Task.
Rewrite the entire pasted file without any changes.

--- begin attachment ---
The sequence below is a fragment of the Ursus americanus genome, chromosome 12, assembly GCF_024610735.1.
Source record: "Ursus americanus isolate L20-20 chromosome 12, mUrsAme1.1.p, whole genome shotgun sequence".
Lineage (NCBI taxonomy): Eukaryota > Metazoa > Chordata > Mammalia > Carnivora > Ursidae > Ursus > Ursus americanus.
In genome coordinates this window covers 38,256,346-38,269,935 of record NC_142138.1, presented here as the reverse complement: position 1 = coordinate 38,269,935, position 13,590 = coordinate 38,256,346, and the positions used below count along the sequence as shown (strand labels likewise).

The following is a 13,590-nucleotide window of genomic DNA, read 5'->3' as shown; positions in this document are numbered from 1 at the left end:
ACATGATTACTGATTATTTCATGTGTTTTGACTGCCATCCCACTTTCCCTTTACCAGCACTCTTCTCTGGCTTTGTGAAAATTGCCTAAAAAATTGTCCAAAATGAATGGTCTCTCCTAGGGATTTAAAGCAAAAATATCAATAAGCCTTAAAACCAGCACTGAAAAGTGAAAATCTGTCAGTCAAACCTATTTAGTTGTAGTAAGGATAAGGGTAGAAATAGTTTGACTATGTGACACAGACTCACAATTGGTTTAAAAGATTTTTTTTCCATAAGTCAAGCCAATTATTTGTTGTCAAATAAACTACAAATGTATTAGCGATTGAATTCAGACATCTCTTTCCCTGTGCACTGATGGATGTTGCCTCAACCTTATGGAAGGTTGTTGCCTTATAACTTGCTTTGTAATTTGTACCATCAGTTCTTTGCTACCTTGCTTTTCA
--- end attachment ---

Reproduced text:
The sequence below is a fragment of the Ursus americanus genome, chromosome 12, assembly GCF_024610735.1.
Source record: "Ursus americanus isolate L20-20 chromosome 12, mUrsAme1.1.p, whole genome shotgun sequence".
Lineage (NCBI taxonomy): Eukaryota > Metazoa > Chordata > Mammalia > Carnivora > Ursidae > Ursus > Ursus americanus.
In genome coordinates this window covers 38,256,346-38,269,935 of record NC_142138.1, presented here as the reverse complement: position 1 = coordinate 38,269,935, position 13,590 = coordinate 38,256,346, and the positions used below count along the sequence as shown (strand labels likewise).

The following is a 13,590-nucleotide window of genomic DNA, read 5'->3' as shown; positions in this document are numbered from 1 at the left end:
ACATGATTACTGATTATTTCATGTGTTTTGACTGCCATCCCACTTTCCCTTTACCAGCACTCTTCTCTGGCTTTGTGAAAATTGCCTAAAAAATTGTCCAAAATGAATGGTCTCTCCTAGGGATTTAAAGCAAAAATATCAATAAGCCTTAAAACCAGCACTGAAAAGTGAAAATCTGTCAGTCAAACCTATTTAGTTGTAGTAAGGATAAGGGTAGAAATAGTTTGACTATGTGACACAGACTCACAATTGGTTTAAAAGATTTTTTTTCCATAAGTCAAGCCAATTATTTGTTGTCAAATAAACTACAAATGTATTAGCGATTGAATTCAGACATCTCTTTCCCTGTGCACTGATGGATGTTGCCTCAACCTTATGGAAGGTTGTTGCCTTATAACTTGCTTTGTAATTTGTACCATCAGTTCTTTGCTACCTTGCTTTTCA